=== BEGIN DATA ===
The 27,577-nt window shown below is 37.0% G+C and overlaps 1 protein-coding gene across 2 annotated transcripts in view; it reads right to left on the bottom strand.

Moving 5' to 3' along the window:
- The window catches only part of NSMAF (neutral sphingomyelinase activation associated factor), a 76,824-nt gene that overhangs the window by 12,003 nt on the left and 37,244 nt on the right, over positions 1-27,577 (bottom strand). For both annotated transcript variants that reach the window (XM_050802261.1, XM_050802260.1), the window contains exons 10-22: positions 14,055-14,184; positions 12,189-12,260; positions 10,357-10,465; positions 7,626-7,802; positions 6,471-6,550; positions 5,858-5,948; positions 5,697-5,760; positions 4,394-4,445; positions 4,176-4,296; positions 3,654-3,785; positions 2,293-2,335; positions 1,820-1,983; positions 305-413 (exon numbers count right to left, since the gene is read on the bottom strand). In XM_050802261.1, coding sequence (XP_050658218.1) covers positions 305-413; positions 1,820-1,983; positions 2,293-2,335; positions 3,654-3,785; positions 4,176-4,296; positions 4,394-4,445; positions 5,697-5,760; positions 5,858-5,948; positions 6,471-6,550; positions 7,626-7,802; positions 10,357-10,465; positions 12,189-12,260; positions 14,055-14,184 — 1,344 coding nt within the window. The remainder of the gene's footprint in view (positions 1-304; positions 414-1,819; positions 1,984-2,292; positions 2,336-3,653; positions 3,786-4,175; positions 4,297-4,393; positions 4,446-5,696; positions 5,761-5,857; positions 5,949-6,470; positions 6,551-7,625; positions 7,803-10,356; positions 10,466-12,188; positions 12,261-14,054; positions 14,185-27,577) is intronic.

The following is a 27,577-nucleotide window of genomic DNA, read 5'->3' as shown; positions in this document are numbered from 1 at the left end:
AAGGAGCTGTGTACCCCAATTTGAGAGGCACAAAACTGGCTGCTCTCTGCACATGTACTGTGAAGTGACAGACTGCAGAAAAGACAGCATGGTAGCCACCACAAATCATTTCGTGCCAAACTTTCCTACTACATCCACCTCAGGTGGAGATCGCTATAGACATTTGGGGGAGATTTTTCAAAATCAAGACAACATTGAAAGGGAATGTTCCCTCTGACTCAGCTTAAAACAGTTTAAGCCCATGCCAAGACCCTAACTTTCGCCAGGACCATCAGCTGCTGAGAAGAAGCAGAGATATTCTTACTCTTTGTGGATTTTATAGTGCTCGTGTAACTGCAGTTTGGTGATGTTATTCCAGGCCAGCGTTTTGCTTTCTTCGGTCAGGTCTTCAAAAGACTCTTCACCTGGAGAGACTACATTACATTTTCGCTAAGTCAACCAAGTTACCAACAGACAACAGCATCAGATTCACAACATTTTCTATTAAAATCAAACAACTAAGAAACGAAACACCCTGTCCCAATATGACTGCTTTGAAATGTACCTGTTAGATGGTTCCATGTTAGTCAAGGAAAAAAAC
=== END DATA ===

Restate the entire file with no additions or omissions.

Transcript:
The 27,577-nt window shown below is 37.0% G+C and overlaps 1 protein-coding gene across 2 annotated transcripts in view; it reads right to left on the bottom strand.

Moving 5' to 3' along the window:
- The window catches only part of NSMAF (neutral sphingomyelinase activation associated factor), a 76,824-nt gene that overhangs the window by 12,003 nt on the left and 37,244 nt on the right, over positions 1-27,577 (bottom strand). For both annotated transcript variants that reach the window (XM_050802261.1, XM_050802260.1), the window contains exons 10-22: positions 14,055-14,184; positions 12,189-12,260; positions 10,357-10,465; positions 7,626-7,802; positions 6,471-6,550; positions 5,858-5,948; positions 5,697-5,760; positions 4,394-4,445; positions 4,176-4,296; positions 3,654-3,785; positions 2,293-2,335; positions 1,820-1,983; positions 305-413 (exon numbers count right to left, since the gene is read on the bottom strand). In XM_050802261.1, coding sequence (XP_050658218.1) covers positions 305-413; positions 1,820-1,983; positions 2,293-2,335; positions 3,654-3,785; positions 4,176-4,296; positions 4,394-4,445; positions 5,697-5,760; positions 5,858-5,948; positions 6,471-6,550; positions 7,626-7,802; positions 10,357-10,465; positions 12,189-12,260; positions 14,055-14,184 — 1,344 coding nt within the window. The remainder of the gene's footprint in view (positions 1-304; positions 414-1,819; positions 1,984-2,292; positions 2,336-3,653; positions 3,786-4,175; positions 4,297-4,393; positions 4,446-5,696; positions 5,761-5,857; positions 5,949-6,470; positions 6,551-7,625; positions 7,803-10,356; positions 10,466-12,188; positions 12,261-14,054; positions 14,185-27,577) is intronic.

The following is a 27,577-nucleotide window of genomic DNA, read 5'->3' as shown; positions in this document are numbered from 1 at the left end:
AAGGAGCTGTGTACCCCAATTTGAGAGGCACAAAACTGGCTGCTCTCTGCACATGTACTGTGAAGTGACAGACTGCAGAAAAGACAGCATGGTAGCCACCACAAATCATTTCGTGCCAAACTTTCCTACTACATCCACCTCAGGTGGAGATCGCTATAGACATTTGGGGGAGATTTTTCAAAATCAAGACAACATTGAAAGGGAATGTTCCCTCTGACTCAGCTTAAAACAGTTTAAGCCCATGCCAAGACCCTAACTTTCGCCAGGACCATCAGCTGCTGAGAAGAAGCAGAGATATTCTTACTCTTTGTGGATTTTATAGTGCTCGTGTAACTGCAGTTTGGTGATGTTATTCCAGGCCAGCGTTTTGCTTTCTTCGGTCAGGTCTTCAAAAGACTCTTCACCTGGAGAGACTACATTACATTTTCGCTAAGTCAACCAAGTTACCAACAGACAACAGCATCAGATTCACAACATTTTCTATTAAAATCAAACAACTAAGAAACGAAACACCCTGTCCCAATATGACTGCTTTGAAATGTACCTGTTAGATGGTTCCATGTTAGTCAAGGAAAAAAAC